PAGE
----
Embattled Rep. George Santos’ longtime campaign treasurer told the Federal Election Commission Tuesday that she resigned from his campaign and affiliated committees last week.
Nancy Marks, who had served as treasurer for Santos’ 2020 and 2022 campaigns as well as campaigns of other New York politicians including former Rep. Lee Zeldin, said she had left the post last week. And a year-end filing submitted late Tuesday night listed Andrew Olson as the Santos campaign’s new treasurer.
Those filings added yet another layer of intrigue to the drama that has engulfed Santos after the congressman was caught faking much of his biography. And they raise questions about how the congressman managed to prop up his campaign.
Marks, who had been listed as the treasurer for Santos’ campaign and affiliated committees, told the FEC she had resigned from that post effective last Wednesday. That was the same day both those groups filed amended forms claiming Tom Datwyler, who has served as treasurer for many GOP candidates, was now the treasurer.
But a lawyer for Datwyler said he had not agreed to serve in the role. The FEC then asked Santos’ campaign to clarify the situation. Tuesday’s filing was the first to name Olson as the treasurer. The report also included a note saying it was “filed based on the limited information provided to the campaign from the previous treasurer Nancy Marks.”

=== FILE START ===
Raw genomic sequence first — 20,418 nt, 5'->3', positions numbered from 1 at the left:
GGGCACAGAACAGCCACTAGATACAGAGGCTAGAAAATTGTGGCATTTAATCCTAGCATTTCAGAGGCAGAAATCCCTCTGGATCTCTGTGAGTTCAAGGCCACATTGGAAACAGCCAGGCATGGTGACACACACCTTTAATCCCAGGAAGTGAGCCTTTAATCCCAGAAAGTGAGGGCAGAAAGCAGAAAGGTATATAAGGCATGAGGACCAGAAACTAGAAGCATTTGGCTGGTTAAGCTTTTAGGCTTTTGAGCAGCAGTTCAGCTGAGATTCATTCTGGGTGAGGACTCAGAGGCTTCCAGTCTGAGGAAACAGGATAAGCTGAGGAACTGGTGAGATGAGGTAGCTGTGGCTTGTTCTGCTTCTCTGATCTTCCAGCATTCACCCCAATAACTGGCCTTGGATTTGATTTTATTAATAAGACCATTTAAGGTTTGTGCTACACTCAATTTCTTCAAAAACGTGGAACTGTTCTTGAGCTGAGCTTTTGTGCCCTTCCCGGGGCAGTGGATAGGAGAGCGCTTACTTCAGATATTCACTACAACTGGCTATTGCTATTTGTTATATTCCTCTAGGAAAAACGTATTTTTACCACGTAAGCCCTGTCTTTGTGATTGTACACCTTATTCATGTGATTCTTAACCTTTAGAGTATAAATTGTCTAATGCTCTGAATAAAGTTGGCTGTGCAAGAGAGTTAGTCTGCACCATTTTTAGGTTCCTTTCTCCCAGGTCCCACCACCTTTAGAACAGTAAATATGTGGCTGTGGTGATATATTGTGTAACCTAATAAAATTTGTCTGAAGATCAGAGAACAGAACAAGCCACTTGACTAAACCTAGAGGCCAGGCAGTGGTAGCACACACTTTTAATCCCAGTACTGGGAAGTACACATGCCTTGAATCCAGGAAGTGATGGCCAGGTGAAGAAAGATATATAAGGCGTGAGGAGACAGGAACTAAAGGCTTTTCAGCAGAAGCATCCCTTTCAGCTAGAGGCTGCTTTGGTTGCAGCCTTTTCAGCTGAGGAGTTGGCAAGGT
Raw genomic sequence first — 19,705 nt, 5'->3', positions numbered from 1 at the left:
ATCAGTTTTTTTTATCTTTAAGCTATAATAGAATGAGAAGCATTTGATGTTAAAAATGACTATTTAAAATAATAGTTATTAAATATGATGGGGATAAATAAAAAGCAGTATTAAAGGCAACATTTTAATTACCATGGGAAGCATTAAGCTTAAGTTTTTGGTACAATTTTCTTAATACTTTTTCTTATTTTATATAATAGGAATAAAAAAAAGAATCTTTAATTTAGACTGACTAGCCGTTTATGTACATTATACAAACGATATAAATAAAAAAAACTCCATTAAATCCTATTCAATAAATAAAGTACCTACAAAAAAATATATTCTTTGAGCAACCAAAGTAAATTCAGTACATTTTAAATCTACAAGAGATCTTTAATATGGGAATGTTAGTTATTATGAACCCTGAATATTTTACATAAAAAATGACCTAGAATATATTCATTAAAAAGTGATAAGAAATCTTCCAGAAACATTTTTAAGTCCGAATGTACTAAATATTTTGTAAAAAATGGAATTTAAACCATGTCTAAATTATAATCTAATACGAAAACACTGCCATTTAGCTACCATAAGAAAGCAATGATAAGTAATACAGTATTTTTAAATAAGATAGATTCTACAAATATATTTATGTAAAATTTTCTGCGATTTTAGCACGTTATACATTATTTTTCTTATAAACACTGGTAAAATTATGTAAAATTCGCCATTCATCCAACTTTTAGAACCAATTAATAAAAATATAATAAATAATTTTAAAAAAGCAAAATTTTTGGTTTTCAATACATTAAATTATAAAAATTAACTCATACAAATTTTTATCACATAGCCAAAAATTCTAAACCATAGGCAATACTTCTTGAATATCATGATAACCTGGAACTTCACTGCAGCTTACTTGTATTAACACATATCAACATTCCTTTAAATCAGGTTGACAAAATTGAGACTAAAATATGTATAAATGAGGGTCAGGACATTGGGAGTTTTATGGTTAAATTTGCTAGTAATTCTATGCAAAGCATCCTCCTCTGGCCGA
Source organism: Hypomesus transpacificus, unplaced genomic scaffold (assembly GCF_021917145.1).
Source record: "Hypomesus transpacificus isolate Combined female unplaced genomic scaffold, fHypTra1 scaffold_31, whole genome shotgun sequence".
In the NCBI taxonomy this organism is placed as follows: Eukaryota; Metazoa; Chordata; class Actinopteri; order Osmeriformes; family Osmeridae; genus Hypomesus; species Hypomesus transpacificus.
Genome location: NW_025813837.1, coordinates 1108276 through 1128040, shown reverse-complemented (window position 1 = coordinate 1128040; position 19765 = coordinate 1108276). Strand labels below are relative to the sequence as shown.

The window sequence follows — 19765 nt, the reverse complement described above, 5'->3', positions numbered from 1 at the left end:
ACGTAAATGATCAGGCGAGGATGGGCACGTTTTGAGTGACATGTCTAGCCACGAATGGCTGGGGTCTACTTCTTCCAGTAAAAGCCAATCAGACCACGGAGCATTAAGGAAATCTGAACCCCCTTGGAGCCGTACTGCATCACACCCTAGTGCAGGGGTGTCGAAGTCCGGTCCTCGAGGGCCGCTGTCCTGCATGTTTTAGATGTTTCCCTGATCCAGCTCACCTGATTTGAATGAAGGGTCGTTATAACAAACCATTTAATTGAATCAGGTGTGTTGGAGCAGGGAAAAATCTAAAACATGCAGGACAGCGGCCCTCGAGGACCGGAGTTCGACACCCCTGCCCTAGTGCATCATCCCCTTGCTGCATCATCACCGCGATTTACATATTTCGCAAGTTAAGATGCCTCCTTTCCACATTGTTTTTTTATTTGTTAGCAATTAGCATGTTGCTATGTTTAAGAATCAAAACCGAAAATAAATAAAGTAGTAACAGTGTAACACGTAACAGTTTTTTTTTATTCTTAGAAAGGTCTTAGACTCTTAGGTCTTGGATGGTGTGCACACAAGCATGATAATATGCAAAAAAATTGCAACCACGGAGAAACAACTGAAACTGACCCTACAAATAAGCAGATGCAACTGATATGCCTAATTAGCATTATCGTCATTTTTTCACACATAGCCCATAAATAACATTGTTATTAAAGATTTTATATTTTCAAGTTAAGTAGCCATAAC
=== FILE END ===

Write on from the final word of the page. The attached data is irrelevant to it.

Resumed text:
Despite telling the FEC she had resigned from each of Santos’ affiliated committees effective Jan. 25, Marks was still listed as the treasurer on the termination report for a joint fundraising committee for Santos and Rep. Beth Van Duyne (R-Texas). That report bore her electronic signature dated Jan. 30. Marks was also on a year-end report for a recount committee Santos had formed in 2020.
Campaigns must have treasurers in order to accept donations, make disbursements and file mandated reports with the FEC.
Santos’ campaign finances have come under intense scrutiny in the past month. Campaign finance complaints with the FEC have alleged that over $700,000 Santos initially reported as a personal loan to his campaign — despite a checkered personal financial history — may have actually represented an illegal straw donor scheme.
The New York congressman’s campaign also reported a series of improbable expenses, including dozens supposedly costing $199.99 — just one cent below the threshold that would require the campaign to keep receipts. As treasurer, Marks signed the forms reporting those expenses and the personal loans, although an amended filing last week no longer included a checked box indicating that money had come from Santos’ personal funds.
Santos has not been charged with a crime or faced enforcement action from the campaign finance regulator, although he is being investigated by local and federal prosecutors. The Washington Post reported last week that the Department of Justice asked the FEC to hold off on enforcement action against Santos as the department pursues its own probe.
Santos, who said Tuesday he would step aside from his committee assignments, dismissed questions about his FEC filings last week, telling reports in Washington he “[did] not touch any of [his] FEC stuff.”